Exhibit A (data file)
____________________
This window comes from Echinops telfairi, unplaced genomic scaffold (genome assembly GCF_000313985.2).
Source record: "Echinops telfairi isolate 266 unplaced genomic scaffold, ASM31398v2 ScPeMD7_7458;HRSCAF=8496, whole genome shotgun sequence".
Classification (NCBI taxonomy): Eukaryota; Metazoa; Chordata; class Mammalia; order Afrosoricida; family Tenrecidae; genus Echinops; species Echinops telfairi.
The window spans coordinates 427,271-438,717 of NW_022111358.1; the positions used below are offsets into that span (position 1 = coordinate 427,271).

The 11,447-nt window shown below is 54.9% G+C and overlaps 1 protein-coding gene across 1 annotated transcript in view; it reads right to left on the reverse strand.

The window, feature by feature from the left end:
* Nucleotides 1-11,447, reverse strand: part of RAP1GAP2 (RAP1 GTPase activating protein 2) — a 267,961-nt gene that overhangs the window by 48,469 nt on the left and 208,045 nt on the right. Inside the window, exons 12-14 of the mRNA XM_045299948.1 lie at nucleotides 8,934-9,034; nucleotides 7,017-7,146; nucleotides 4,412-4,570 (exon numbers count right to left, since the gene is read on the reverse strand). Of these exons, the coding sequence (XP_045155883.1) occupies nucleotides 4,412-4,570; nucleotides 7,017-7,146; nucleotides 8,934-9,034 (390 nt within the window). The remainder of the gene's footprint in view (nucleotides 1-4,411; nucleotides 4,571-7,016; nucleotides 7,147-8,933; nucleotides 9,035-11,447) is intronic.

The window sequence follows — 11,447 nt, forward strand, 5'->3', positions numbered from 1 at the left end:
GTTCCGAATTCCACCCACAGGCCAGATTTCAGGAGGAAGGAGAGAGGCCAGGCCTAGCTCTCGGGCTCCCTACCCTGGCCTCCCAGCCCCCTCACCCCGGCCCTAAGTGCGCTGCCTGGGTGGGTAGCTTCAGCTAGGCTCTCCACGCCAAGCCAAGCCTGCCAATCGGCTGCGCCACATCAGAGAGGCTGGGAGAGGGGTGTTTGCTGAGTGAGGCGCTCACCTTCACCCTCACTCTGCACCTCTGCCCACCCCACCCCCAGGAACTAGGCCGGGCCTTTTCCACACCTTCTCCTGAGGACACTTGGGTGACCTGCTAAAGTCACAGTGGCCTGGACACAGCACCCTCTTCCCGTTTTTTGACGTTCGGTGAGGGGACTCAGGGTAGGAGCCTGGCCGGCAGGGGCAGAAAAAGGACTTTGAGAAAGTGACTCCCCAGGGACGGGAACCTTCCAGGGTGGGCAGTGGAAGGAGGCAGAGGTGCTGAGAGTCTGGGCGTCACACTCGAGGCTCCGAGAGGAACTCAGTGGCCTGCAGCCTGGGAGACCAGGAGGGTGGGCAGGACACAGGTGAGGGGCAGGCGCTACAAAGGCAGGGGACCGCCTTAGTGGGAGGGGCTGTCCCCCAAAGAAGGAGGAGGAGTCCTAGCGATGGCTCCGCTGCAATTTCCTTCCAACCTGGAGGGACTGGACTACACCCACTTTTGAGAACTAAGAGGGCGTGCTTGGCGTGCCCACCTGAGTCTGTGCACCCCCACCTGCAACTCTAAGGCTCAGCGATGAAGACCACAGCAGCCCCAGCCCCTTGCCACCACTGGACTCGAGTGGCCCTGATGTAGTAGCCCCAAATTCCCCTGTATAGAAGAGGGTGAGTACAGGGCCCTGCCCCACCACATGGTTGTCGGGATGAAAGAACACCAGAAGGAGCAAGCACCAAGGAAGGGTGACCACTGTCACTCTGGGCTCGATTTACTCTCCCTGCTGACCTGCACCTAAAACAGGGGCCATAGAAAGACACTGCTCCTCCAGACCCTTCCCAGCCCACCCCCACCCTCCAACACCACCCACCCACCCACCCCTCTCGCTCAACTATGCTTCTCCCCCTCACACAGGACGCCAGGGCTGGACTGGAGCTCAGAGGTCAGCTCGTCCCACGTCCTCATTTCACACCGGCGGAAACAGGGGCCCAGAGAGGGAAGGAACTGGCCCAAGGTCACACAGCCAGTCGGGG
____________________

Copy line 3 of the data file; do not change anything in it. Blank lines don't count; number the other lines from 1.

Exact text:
Classification (NCBI taxonomy): Eukaryota; Metazoa; Chordata; class Mammalia; order Afrosoricida; family Tenrecidae; genus Echinops; species Echinops telfairi.